Scafaria’s knack for jumping from comedy to drama is alarmingly good. Not once does the tone of the film feel too silly or out of place during any of the several comedic highlights, with cameo appearances by guys like T.J. Miller, Patton Oswalt and Rob Corddry.
On the same hand the drama always remains at the film’s center, flowing under the comedy and continuing to move the film forward. Scafaria sticks to her guns and never shies away from some of the more depressing themes the film tackles and that’s great, because sometimes a cold hard dose of reality is all a film like this needs to exceed. There’s never an artificial moment or cop out that would usually plague a more mainstream version of this story and for that Scafaria deserves major respect. She sticks with the plot of the film the entire way through.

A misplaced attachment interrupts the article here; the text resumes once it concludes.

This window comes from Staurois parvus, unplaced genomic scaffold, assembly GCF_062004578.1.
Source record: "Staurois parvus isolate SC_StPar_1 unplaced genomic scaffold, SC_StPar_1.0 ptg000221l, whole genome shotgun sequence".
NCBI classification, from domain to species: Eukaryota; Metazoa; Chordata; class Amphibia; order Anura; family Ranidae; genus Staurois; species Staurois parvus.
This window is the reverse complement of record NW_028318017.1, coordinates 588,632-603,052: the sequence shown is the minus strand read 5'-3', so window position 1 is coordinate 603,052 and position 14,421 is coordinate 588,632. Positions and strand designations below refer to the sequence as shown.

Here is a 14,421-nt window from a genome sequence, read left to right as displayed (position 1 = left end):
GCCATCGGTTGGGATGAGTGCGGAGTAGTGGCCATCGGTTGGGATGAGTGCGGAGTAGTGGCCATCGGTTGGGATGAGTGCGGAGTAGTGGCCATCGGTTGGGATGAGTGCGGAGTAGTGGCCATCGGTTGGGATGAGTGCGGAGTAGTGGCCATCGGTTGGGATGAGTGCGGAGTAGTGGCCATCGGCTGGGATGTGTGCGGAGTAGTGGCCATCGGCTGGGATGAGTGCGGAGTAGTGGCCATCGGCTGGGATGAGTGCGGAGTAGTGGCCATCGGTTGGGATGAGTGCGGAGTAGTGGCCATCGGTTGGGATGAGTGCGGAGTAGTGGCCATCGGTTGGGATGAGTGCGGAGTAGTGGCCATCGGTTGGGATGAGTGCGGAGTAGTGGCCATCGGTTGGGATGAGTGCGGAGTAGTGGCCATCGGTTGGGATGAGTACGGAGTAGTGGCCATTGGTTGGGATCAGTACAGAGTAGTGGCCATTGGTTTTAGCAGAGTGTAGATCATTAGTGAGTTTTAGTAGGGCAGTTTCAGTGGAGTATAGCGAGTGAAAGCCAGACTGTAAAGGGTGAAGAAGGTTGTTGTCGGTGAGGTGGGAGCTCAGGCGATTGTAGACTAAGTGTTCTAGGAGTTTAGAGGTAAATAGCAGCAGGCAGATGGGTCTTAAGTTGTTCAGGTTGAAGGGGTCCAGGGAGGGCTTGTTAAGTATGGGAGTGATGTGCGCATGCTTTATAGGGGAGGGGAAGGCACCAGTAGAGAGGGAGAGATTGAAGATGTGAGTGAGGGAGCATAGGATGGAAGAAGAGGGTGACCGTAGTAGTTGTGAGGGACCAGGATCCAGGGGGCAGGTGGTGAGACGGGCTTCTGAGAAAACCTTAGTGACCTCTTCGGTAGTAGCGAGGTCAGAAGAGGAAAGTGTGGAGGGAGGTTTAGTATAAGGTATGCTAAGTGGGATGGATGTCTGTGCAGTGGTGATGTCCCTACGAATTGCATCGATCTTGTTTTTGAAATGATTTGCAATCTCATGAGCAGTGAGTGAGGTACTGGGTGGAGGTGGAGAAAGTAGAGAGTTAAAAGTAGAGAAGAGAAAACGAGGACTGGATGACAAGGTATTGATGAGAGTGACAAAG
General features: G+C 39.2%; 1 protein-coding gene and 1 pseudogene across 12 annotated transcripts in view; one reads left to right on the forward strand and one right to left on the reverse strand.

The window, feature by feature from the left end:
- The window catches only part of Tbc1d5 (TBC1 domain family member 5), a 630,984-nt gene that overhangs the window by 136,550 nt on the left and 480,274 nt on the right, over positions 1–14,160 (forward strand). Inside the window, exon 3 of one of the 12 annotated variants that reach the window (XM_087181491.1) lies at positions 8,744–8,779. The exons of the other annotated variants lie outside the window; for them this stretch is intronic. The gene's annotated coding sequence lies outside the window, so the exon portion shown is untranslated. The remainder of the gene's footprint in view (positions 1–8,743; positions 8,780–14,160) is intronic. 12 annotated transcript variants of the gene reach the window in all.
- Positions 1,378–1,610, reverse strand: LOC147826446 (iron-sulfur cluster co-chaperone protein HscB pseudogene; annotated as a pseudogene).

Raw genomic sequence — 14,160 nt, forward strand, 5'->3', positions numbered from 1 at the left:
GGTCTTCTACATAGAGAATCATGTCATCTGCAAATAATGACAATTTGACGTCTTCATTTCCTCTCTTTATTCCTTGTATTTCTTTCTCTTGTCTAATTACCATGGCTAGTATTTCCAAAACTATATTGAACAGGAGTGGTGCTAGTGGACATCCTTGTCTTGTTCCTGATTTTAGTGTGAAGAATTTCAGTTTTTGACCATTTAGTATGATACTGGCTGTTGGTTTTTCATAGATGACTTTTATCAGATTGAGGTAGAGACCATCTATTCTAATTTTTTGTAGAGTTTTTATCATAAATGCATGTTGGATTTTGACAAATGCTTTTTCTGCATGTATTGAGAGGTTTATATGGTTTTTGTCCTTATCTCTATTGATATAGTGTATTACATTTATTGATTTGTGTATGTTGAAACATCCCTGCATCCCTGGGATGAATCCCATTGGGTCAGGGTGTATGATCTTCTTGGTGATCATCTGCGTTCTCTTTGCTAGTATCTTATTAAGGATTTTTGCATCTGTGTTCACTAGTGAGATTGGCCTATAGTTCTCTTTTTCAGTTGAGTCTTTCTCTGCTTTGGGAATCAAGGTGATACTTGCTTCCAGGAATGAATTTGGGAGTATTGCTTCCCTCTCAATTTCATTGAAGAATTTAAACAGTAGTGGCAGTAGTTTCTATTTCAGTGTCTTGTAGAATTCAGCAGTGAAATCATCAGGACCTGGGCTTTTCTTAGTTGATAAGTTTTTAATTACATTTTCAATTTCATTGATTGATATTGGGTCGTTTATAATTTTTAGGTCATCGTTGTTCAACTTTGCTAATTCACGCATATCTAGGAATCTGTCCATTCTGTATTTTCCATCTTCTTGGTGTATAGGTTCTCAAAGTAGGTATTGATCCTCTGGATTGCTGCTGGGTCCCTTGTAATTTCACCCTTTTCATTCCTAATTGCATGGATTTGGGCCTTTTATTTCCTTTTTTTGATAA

Seeking a Friend for the End of the World might be too bleak for some and that’s okay, because the film isn’t for everyone. Those looking for a sincere drama that also has a subtle amount of comedy will like the film, because of Scafaria’s acute direction and Carell and Knightley’s open performances.
Universal’s 1080p video transfer is layered with lots of light and bright scenery that might squeeze detail in some areas more than most, but the overall presentation is still a glowing experience. A few moments here and there might refrain the transfer from being a perfect score, but it’s still a shining feat.